Vince Beiser:
Well to my mind, these are not separate problems. They’re all symptoms of the same problem which is that we’re consuming too much, right? The way that we live here in the Western World and that lifestyle that we’ve now exported to the rest of the world, it just consumes way too many natural resources. And the planet simply can’t sustain it.

Vince Beiser:
Now I think we’re going to hit that wall with water sooner than we’re going to hit it with sand. But ultimately, it’s the same problem which is just that the way that we live our lives just isn’t sustainable. We have got to find ways to build our cities, which is where most human beings now live, in ways that use fewer resources. That’s the only way we’re going to avoid total calamity.

Roman Mars:
Vince Beiser’s book is called “The World in a Grain”. There is so much more to this story of sand that we didn’t even touch on here including how glass changed civilization. That’s a big deal. So if you liked this discussion, you’ll love the book.

Comments (6)

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  1. Justin

    While you were discussing rebar and Ernest Ransome I was waiting for the callback to episode 81.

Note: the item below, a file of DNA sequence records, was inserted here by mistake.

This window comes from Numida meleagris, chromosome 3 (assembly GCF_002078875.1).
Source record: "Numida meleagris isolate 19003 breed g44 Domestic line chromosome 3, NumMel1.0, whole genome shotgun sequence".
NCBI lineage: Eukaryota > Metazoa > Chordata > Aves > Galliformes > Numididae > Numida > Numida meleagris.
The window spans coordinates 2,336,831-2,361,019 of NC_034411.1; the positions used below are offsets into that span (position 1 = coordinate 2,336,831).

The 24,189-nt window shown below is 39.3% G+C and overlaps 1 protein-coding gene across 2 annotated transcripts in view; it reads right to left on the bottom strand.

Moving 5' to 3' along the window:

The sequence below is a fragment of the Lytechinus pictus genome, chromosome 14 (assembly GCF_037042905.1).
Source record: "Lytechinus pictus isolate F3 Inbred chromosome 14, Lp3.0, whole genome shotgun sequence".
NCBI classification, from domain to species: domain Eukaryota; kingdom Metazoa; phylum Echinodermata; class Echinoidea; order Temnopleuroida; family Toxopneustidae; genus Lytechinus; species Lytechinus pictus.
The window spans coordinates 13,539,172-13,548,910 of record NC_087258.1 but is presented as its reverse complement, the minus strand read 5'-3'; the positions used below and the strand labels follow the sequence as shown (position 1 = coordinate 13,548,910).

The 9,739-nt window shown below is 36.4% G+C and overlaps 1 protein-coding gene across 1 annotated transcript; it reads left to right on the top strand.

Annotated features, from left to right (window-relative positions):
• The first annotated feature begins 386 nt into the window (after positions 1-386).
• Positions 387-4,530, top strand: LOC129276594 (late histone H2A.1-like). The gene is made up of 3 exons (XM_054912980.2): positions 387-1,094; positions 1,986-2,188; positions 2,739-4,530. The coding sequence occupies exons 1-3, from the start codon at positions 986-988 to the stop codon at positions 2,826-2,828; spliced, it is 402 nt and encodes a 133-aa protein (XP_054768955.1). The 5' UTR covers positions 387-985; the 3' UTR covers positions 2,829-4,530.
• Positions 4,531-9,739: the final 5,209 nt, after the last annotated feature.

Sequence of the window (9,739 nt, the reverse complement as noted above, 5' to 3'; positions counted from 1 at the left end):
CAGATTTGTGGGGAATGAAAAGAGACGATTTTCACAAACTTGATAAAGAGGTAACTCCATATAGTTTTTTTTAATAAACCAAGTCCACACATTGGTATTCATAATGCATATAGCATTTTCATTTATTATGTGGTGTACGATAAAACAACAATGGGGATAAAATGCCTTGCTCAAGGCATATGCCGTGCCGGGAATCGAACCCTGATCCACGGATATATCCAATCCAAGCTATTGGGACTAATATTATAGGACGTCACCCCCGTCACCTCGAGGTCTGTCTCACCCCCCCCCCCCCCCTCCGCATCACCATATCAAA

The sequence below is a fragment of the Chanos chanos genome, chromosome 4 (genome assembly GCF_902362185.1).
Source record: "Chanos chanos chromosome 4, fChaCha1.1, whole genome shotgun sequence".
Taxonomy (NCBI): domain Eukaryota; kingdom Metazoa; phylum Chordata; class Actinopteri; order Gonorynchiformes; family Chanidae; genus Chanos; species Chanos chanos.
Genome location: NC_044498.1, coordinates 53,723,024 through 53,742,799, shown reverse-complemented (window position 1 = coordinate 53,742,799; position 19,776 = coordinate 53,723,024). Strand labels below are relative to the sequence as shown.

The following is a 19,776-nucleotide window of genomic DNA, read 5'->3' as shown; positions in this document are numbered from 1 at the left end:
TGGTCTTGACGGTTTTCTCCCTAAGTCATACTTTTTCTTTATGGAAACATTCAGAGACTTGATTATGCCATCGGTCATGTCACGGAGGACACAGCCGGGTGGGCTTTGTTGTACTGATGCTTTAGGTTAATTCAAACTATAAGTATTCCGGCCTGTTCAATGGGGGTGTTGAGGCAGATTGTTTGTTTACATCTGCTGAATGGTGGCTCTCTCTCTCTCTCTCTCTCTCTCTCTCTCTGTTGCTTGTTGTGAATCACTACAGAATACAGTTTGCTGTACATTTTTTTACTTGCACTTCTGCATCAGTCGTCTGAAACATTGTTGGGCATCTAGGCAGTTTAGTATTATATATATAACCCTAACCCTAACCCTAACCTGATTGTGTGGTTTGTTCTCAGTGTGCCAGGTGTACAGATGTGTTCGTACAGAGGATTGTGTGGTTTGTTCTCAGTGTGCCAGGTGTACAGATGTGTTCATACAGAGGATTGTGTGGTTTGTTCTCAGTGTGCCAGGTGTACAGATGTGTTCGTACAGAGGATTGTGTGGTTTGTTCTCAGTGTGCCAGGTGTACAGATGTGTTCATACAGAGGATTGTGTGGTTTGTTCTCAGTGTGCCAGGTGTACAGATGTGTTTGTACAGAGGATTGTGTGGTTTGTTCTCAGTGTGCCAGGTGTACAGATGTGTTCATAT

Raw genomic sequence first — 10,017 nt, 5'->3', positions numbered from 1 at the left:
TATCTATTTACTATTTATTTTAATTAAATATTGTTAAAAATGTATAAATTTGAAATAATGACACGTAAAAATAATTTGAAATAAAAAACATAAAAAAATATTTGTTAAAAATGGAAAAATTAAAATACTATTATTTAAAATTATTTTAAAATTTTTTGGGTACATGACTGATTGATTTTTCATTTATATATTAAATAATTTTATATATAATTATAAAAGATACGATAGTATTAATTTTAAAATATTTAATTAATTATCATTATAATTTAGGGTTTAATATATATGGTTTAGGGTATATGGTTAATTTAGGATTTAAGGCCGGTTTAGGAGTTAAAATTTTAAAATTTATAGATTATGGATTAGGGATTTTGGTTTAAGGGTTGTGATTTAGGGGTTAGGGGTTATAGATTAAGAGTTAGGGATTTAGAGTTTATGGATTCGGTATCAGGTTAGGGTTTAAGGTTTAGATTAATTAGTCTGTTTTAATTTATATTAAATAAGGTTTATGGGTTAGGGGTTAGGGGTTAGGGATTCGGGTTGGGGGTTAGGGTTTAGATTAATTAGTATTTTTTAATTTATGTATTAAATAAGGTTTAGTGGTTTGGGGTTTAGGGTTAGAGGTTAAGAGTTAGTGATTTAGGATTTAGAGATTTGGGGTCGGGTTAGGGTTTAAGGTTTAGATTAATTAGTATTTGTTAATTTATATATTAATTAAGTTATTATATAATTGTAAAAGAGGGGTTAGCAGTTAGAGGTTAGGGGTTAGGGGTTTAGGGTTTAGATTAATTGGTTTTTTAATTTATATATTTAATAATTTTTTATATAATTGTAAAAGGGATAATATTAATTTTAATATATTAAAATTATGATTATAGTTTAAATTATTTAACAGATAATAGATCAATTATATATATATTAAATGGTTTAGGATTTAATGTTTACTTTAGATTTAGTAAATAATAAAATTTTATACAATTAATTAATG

2. Ari

    I noticed that a lot of this episode was dedicated to pointing out the problems that other countries have, while precisely skirting around talking about American consumption. There was some discussion, but the discussion included many positive qualities, a trait that the other countries weren’t afforded. I personally will find myself frustrated in many episodes with the way that 99 Percent Invisible will handle discussion of other countries. There is a lot of positive representation in a lot of episodes as well, and that’s really important, and it’s appreciated. However, when 99 Percent Invisible does not directly address issues that the USA has, ones that seriously impact the story that 99PI is telling, the show feels flat, shady, and Ameri-centric. That isn’t an additude that should be passively accepted/moderately adopted.

  3. Coorhagon

    Why dont Sand Miners get their sand from the ocean floor? Of course you would have to find a good balance where it is far ebough offshore but not too deep so that the soil isnt sand anymore. Also you would need to find a spot with not alot of endangered sea life. But based on the amount of sand needed the ocean would be a great source, also with rising sea levels it may help mitigate that problem by lowering sea levels by taken out all that sand.

  4. There is also an developing movement aimed at a fundamental re-imagining earthen based construction material as a basic multi-dimensional (structural, thermal resilience, IAQ) low-carbon material.

  5. Joseph

    Loved this episode!

    Only issue I had is when he talked about Americans would be happier with less. I like my house, and worked very hard to achieve it.

    Otherwise, I really love the show.